Facebook Graph Search allows people to stalk the sh*t out of you
Seriously, other than giving pointy-nosed hob-nobs another way to dig into your personal life the positives listed so far for Graph Search functionality are pretty ridiculous. “Use Facebook Graph Search to reconnect with your graduating class” was one listed benefit of the new invasive search function. Ok Facebook, thank you very much, but I’m already part of a graduating class Facebook Group, which provides me more than plenty of updates regarding my loser graduating class. Why even have “Groups” if the Graph Search function is supposed to find these sorts of affiliations anyways? The answer, so people NOT IN THE GROUPS can search for all that juicy group information without ever being invited or requesting to join. Ah wonderful, less control, more creep.
Ok, Graph Search is creepy, but how does it work?
Well, simply put, Graph Search is a search engine for all data ever shared with Facebook that users have not specifically marked as “private”, or purposefully “Hidden from Timeline”. Given how much Facebook’s security and privacy settings change these days, the portion of unprotected profiles is undoubtably a large portion of total users, and thus, a large portion of the U.S population under 30. This includes information pulled form apps used, photos commented on or been tagged in, things liked, music shared and friends added. Apparently it seems the goal is to provide users with a more “human oriented” web search. If Facebook cannot return results for your search term it will give you Bing search engine results. Sorry Google, you’re not cool enough for the Facebook crew. (Count it as a blessing, not that G+ is anything to be proud of..)
It’s like a dating site, but 10 times creepier
Gizmodo likens the Graph Search to that of a very intelligent dating site.
“The way you sort through stuff is deeply reminiscent of how you’d sort through a traditional dating website. “Single Women who live within 25 miles of me with Blonde hair and Average body types and who Like Cats” is now, more or less, something you can type into Facebook’s Graph Search and get a real response. It would probably look like “Friends of My Friends who are Single and Live in My City and Female and like Cats.” Or something close. You type a sentence into the Graph Search bar that has a series of filters, like either of the above examples, and GS will give you suggested searches based on those.”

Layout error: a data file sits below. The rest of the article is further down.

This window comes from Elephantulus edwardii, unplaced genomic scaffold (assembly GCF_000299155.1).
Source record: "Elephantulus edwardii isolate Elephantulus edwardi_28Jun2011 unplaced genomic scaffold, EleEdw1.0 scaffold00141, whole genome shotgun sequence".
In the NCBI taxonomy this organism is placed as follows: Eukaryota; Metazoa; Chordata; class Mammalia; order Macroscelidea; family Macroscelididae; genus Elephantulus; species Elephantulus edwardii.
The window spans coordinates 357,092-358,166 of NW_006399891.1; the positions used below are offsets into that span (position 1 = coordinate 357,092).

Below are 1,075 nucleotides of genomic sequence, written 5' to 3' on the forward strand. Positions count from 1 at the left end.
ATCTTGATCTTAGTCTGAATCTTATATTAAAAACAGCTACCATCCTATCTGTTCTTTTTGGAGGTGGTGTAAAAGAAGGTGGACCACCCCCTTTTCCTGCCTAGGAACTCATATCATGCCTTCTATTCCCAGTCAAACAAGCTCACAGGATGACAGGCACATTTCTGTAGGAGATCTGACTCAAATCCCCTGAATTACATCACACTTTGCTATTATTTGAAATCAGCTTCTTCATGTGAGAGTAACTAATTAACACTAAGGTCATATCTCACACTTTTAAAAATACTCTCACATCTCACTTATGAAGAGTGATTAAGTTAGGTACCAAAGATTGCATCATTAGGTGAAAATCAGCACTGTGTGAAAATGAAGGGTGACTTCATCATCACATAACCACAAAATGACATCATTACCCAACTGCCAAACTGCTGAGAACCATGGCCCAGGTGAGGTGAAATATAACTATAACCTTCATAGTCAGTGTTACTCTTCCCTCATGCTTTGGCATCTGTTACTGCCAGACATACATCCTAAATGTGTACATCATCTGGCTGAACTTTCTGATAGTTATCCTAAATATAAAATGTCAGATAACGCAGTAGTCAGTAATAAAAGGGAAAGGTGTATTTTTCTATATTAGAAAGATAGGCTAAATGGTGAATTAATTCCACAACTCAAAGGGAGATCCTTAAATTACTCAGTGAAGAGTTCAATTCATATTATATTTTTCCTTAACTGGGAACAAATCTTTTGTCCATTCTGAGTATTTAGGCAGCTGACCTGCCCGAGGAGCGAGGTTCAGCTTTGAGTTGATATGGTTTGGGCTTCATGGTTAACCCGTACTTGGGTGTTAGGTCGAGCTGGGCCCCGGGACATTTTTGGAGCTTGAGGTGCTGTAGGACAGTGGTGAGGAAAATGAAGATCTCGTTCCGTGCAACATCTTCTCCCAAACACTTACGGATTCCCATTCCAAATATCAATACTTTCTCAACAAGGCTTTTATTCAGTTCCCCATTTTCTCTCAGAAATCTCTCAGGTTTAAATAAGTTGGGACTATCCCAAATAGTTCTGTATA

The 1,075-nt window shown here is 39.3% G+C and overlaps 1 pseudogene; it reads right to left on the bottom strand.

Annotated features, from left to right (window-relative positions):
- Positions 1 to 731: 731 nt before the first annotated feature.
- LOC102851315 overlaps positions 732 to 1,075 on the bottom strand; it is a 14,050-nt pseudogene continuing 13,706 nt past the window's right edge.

Thats all fine and dandy if you signed up for Facebook with the intention of some super stalker eventually wooing you through excessive knowledge of your social patterns. However if the whole stalker approach isn’t really your style, then you probably won’t be a huge fan of how much information the Graph Search can provide strangers. Time to study up on those privacy settings!
What is the point of the Graph Search anyways?
Nobody has yet laid a claim that sounded even slightly plausible as to a good reason why the public would need or want the Graph Search function outside of the ability to stalk. Seriously, want to know a good restaurant in a given location? Search engines have been perfecting the art of providing this information for decades. Want to know what your friends like to listen to on the East Coast? Ask them, or not, perhaps listen to your own music and stop caring so much about what other people do or think.
Facebook Graph Search ultimately will leave stalkers happier and regular users even more vulnerable, perplexed and angry. Next we will be publishing an article designed to inform anyone with a Facebook profile on how they can change their privacy settings so that all of their information won’t be available to the Graph Search. If you don’t want to bother with all that, then perhaps this is the invasive privacy-breaking straw that broke the trust-camel’s back. Ultimately, with ads and pervasive personal information sharing, deleting Facebook accounts might just be the best and safest way to go in the long run.